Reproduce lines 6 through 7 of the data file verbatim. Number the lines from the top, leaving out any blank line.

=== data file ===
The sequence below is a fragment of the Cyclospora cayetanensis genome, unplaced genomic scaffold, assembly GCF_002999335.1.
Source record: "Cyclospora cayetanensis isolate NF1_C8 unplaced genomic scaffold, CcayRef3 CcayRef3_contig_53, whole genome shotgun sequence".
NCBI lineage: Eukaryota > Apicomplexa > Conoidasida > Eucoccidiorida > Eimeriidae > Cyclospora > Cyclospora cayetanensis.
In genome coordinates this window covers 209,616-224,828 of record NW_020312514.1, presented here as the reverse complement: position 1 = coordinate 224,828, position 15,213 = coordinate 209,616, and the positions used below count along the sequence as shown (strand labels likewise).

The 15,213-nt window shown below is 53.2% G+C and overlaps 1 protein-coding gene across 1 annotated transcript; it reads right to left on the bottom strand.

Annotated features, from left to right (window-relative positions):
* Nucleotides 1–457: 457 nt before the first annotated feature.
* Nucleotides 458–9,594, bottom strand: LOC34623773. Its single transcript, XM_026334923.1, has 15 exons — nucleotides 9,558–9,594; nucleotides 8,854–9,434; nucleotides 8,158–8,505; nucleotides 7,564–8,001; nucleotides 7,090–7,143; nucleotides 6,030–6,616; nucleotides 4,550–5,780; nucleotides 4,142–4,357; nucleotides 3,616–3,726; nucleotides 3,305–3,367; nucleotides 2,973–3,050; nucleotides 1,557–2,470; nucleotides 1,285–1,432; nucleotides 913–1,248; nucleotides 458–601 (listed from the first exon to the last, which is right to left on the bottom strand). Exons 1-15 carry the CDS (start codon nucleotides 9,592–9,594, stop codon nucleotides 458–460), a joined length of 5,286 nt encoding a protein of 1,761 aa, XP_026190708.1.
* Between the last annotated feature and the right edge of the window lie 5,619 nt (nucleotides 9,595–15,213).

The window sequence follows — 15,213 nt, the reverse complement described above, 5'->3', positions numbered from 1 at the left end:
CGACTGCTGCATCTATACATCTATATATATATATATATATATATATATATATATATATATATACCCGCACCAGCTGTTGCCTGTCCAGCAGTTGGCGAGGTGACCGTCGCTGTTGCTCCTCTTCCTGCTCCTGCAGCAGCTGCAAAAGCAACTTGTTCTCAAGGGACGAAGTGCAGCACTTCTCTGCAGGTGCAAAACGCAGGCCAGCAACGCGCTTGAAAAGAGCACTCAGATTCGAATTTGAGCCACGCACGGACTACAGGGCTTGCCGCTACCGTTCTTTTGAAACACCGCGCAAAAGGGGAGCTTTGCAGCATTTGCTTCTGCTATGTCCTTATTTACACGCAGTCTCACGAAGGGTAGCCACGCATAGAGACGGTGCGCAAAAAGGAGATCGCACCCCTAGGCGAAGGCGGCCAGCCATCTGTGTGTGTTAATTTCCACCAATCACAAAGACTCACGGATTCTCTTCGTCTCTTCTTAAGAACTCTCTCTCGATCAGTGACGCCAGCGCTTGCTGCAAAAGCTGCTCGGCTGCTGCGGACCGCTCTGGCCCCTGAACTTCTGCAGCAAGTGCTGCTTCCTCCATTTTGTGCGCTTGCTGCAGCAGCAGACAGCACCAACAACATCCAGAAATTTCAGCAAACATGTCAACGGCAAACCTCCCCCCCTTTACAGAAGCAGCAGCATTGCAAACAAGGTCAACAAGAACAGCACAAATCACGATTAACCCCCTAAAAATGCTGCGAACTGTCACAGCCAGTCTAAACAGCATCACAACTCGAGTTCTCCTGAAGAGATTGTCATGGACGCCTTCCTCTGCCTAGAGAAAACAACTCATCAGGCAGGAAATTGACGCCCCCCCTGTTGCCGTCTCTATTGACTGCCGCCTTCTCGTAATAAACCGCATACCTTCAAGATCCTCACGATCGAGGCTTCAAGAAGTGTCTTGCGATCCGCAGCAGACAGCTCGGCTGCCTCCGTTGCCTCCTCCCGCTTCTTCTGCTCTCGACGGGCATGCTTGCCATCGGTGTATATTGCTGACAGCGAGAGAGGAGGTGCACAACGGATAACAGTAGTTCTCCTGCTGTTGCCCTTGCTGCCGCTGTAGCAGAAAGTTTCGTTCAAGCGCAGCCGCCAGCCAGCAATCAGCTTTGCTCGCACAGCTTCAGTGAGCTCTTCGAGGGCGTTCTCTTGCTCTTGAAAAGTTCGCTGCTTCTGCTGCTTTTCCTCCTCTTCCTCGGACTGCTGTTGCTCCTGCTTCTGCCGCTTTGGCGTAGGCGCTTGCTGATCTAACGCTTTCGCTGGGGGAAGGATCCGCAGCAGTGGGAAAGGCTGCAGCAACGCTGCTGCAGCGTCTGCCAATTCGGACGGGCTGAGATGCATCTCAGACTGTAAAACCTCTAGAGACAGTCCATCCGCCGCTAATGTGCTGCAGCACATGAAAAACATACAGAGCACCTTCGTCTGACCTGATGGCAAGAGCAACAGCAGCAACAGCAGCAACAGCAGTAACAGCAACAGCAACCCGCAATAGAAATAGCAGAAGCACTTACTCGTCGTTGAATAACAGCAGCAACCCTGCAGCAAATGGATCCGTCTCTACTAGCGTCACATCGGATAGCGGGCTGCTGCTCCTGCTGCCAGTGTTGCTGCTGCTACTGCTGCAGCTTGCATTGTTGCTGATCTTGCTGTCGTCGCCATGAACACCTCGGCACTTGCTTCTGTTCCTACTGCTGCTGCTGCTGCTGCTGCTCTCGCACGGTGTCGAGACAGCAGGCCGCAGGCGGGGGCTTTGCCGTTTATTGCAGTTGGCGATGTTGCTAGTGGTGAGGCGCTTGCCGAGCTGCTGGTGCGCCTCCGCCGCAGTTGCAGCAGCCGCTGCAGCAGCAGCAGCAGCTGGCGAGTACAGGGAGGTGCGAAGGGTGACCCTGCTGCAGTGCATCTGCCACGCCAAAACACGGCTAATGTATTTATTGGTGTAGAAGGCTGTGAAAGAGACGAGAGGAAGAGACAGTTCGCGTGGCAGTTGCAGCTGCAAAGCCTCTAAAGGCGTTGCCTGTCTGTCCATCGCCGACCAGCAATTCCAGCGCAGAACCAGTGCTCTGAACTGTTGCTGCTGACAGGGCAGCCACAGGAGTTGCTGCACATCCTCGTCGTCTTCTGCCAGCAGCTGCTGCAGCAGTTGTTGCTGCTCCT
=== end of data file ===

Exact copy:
Annotated features, from left to right (window-relative positions):
* Nucleotides 1–457: 457 nt before the first annotated feature.